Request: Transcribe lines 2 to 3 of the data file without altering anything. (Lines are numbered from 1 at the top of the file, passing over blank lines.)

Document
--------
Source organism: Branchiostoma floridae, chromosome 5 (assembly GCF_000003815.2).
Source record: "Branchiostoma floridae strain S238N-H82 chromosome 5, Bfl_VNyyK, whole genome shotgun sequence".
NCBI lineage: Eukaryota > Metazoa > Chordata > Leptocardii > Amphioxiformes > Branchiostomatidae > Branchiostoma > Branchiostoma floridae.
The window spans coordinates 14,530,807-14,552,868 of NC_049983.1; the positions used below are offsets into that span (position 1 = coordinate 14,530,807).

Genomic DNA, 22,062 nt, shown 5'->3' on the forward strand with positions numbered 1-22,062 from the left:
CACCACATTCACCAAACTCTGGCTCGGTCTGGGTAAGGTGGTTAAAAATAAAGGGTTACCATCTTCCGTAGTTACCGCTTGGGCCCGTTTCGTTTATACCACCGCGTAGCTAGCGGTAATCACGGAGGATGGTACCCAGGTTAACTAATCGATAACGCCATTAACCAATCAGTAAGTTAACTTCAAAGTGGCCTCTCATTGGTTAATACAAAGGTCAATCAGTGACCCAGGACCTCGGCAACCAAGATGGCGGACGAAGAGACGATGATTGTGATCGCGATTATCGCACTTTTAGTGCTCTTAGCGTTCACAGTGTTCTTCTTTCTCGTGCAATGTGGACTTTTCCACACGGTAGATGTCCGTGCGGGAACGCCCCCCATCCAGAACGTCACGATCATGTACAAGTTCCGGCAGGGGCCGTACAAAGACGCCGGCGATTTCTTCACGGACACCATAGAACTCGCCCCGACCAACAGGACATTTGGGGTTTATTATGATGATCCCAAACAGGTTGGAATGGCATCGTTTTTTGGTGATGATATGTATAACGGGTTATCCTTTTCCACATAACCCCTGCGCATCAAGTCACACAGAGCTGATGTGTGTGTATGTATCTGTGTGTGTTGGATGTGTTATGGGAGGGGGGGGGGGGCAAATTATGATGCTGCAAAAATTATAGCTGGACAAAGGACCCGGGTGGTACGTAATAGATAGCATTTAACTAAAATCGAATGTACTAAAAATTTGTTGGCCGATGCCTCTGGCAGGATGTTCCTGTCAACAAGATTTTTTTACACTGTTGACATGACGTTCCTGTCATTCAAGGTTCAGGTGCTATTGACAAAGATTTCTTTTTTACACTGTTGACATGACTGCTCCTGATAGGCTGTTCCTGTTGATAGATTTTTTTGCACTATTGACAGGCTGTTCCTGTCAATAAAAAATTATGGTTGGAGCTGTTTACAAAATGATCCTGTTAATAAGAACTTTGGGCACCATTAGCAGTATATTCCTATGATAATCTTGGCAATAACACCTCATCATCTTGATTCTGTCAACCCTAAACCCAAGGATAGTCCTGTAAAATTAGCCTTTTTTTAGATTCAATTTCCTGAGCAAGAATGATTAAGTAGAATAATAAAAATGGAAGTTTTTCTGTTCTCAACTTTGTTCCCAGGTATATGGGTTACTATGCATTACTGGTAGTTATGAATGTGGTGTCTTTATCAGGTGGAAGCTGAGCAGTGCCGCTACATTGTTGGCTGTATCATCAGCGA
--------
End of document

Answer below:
Source record: "Branchiostoma floridae strain S238N-H82 chromosome 5, Bfl_VNyyK, whole genome shotgun sequence".
NCBI lineage: Eukaryota > Metazoa > Chordata > Leptocardii > Amphioxiformes > Branchiostomatidae > Branchiostoma > Branchiostoma floridae.